Our long-term interaction with the web will be defined by six trends. These trends will will involve dramatic changes that will make computing more like what we are used to seeing in many of today’s movies. Kevin Kelly explains why he believes that soon the internet will beneficially surround us in ways that most users don’t imagine today.
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What will privacy and anonymity mean in the coming age of augmented reality – a future where online and offline data will seamlessly blend? I will present the results, and discuss the social and economic implications, of a series of experiments in which we combined publicly available data with off-the-shelf face recognition applications for the purpose of automated, large-scale individual re-identification – including predicting people’s Social Security numbers from their faces. http://schedule.sxsw.com/2013/events/event_IAP6601
Ori Inbar developed a passion for augmented reality (AR) ever since he realized that it will change every aspect of life and work we can think of. This realization has motivated him to become an industry start-up entrepreneur, a founder of a not-for-profit organization, an event organizer and a recognized speaker on topics related to augmented reality. Thus I was very happy to get him for an interview on Singularity 1 on 1.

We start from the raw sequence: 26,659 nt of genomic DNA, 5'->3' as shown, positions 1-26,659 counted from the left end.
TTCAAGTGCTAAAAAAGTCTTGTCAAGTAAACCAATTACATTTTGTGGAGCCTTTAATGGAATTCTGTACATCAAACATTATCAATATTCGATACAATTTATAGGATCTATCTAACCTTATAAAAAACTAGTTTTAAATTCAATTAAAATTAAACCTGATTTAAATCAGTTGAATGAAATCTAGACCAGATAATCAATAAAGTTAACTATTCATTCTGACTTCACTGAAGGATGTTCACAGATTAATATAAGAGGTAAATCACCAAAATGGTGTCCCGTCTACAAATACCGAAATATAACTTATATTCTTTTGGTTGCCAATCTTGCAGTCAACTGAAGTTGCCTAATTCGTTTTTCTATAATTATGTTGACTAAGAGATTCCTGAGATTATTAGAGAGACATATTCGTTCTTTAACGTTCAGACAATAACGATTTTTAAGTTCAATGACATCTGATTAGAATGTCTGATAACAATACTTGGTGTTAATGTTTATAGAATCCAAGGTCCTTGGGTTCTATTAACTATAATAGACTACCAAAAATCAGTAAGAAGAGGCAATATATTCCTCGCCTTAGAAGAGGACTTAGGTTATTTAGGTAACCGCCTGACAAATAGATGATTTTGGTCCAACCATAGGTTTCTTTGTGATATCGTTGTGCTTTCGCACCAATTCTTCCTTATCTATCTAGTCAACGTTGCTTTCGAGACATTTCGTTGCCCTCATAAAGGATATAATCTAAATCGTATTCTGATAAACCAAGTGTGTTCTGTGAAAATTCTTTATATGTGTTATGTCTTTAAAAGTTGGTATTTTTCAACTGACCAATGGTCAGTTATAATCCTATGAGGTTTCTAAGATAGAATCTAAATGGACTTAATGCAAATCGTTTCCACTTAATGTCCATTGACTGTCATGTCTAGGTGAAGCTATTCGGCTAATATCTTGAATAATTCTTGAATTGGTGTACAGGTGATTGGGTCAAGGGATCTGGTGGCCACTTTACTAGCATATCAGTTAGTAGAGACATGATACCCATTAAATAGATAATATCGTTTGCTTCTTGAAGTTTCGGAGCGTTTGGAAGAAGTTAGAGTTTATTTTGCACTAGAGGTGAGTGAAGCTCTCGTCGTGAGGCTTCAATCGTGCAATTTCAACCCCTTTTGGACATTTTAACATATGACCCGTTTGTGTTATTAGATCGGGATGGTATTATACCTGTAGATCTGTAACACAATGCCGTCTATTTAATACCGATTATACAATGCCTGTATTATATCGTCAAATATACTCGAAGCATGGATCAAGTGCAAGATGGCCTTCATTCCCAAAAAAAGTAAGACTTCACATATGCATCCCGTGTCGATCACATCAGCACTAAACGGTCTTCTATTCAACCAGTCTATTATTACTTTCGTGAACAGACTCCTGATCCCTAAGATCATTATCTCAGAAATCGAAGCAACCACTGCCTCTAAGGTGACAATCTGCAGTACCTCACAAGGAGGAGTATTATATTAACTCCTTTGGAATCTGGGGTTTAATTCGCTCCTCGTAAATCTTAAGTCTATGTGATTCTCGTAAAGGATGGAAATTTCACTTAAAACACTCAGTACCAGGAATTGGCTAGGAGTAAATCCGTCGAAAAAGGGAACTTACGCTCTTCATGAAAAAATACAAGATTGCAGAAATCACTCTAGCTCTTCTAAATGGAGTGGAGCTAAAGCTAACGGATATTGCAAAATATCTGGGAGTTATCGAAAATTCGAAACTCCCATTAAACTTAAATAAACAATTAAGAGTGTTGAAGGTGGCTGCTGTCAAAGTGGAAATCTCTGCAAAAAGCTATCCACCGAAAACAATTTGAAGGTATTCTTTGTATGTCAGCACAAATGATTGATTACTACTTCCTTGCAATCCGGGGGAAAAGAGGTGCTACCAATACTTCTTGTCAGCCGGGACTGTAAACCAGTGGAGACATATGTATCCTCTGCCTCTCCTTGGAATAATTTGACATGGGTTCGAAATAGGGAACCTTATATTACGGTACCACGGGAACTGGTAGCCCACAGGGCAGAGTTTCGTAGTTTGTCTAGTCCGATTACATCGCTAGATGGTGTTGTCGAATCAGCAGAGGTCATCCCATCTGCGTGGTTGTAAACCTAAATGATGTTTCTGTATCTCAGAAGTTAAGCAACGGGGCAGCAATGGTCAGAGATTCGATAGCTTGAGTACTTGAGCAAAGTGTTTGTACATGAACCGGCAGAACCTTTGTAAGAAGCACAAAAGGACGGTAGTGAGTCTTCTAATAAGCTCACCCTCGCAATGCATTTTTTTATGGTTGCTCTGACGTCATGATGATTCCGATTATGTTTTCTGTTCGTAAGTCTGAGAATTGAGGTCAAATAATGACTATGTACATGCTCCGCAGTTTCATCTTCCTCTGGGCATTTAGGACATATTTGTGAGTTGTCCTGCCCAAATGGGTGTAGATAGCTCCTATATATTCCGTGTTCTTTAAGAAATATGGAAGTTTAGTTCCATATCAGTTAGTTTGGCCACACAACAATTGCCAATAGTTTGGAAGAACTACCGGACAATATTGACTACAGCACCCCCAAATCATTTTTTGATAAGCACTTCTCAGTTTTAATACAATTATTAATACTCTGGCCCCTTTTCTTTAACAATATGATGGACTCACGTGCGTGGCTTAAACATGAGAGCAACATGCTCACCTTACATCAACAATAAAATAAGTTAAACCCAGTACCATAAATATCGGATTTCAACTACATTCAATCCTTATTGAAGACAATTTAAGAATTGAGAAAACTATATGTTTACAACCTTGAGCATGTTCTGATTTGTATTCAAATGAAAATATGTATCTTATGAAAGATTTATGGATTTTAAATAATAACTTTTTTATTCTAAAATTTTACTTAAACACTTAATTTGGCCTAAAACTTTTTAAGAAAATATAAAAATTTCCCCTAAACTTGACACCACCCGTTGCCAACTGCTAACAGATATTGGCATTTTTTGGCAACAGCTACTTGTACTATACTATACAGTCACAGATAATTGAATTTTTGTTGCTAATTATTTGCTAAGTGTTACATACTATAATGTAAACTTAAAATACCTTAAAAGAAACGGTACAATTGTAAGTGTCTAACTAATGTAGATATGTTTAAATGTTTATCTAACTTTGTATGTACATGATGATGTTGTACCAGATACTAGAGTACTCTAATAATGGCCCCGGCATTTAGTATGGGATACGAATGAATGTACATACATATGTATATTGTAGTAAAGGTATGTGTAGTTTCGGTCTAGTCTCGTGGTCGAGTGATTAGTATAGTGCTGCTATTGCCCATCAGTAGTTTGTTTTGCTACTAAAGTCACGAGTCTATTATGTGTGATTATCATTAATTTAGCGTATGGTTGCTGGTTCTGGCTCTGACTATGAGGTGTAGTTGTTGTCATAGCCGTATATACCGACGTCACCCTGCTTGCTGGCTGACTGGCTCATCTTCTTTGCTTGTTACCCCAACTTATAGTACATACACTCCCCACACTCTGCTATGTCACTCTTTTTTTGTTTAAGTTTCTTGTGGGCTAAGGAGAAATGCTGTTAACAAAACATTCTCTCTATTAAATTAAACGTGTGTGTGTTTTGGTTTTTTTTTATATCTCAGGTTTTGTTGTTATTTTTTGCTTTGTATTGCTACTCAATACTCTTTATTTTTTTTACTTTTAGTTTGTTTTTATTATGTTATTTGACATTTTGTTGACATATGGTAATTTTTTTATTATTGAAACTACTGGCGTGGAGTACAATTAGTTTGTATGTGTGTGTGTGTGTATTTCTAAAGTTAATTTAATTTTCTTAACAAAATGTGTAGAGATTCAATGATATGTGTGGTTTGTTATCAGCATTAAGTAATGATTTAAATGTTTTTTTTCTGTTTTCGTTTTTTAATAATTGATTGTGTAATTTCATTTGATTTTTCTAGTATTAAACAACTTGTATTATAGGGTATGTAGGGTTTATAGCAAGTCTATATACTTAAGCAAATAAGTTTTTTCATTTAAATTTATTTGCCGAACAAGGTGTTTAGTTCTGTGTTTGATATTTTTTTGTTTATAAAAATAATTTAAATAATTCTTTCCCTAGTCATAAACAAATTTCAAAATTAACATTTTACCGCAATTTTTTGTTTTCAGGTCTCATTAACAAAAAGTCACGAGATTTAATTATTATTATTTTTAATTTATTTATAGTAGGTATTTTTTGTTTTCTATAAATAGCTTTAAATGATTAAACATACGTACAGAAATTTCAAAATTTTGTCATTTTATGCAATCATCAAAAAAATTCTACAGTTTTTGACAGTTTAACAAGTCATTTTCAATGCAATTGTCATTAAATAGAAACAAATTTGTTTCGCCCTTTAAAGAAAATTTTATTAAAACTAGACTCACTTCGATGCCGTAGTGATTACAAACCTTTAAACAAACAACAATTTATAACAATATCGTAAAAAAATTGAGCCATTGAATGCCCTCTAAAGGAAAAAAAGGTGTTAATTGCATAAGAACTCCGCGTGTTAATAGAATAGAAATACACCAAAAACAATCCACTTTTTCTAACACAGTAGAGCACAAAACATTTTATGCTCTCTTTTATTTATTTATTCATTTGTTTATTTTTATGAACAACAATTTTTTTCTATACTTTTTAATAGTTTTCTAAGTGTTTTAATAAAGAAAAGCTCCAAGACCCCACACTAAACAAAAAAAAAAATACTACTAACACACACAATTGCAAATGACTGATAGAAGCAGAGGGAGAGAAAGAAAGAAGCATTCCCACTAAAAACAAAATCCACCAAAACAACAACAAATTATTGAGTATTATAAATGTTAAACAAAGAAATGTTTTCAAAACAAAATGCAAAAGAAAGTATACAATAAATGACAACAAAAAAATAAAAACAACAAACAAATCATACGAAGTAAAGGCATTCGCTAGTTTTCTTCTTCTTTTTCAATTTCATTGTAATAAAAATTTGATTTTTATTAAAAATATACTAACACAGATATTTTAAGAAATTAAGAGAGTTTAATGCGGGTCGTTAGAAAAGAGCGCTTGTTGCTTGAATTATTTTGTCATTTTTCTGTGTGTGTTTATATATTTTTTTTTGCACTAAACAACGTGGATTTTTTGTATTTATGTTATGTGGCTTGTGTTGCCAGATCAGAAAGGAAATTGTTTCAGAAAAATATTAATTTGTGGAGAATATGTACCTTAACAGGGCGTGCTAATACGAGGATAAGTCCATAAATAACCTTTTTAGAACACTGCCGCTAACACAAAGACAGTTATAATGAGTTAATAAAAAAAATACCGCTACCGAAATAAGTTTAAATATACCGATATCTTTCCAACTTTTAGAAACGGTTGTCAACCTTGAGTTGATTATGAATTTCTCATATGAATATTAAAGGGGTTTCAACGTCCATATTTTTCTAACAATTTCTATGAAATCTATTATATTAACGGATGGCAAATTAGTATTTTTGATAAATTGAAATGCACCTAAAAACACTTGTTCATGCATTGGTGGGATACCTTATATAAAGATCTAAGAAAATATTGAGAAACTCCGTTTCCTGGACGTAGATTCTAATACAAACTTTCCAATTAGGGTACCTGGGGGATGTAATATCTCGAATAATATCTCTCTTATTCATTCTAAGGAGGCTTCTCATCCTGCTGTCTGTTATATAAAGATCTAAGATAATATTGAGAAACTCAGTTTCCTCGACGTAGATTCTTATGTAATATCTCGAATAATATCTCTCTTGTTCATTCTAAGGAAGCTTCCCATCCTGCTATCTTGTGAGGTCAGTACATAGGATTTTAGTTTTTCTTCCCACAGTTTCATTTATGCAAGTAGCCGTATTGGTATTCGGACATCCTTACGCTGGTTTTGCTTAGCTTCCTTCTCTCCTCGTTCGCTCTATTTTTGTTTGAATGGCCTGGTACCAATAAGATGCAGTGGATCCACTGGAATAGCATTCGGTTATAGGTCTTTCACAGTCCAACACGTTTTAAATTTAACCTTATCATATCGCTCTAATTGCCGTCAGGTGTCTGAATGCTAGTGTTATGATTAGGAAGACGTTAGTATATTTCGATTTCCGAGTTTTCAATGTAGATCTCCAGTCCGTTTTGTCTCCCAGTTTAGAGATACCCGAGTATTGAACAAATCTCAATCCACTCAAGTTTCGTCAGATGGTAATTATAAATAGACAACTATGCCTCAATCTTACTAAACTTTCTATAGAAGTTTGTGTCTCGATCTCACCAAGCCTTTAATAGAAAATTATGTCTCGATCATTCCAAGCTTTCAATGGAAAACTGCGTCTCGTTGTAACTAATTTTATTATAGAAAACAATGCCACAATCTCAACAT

During my conversation with Ori Inbar we cover a variety of interesting topics such as: the story behind his passion and motivation for augmented reality; the past and the present definition of augmented reality; differences between augmented reality, virtual reality and real reality; major applications for AR; the dangers and costs of militarization; Ori’s favorite augmented reality devices; issues of privacy, advertising and big brother; “wearing” vs “not-wearing” and Vernor Vinge‘s Rainbows End; the three laws of augmented reality design; Ogmento and AugmentedReality.org; transhumanism and the technological singularity…
My favorite quote that I will take away from this conversation with Ori Inbar is: “When you think of any aspect of life or work, augmented reality is completely going to change how we do it.”
In the wake of the Snowden affair and revelations about Gmail privacy (or lack thereof), internet pioneer and cryptography expert Phil Zimmermann joins Jian to discuss the future of online privacy and why he fears the spread of government surveillance.
Zimmermann is the inventor of Pretty Good Privacy, and one of the founders of Silent Circle, which offers a variety of secure communications services. But the company recently shut down its email service, and deleted all its clients’ data, over concerns they couldn’t guarantee its security.
Zimmermann explains just how easy it is to collect data from popular email services, why he believes everyone has something to hide, and why he doesn’t buy the justifications for widespread snooping.
"The problem is that the way things are going now with surveillance, the government doesn’t distinguish between criminals and the rest of us," he said.
"When you feel resigned, that is exactly where they want you to be."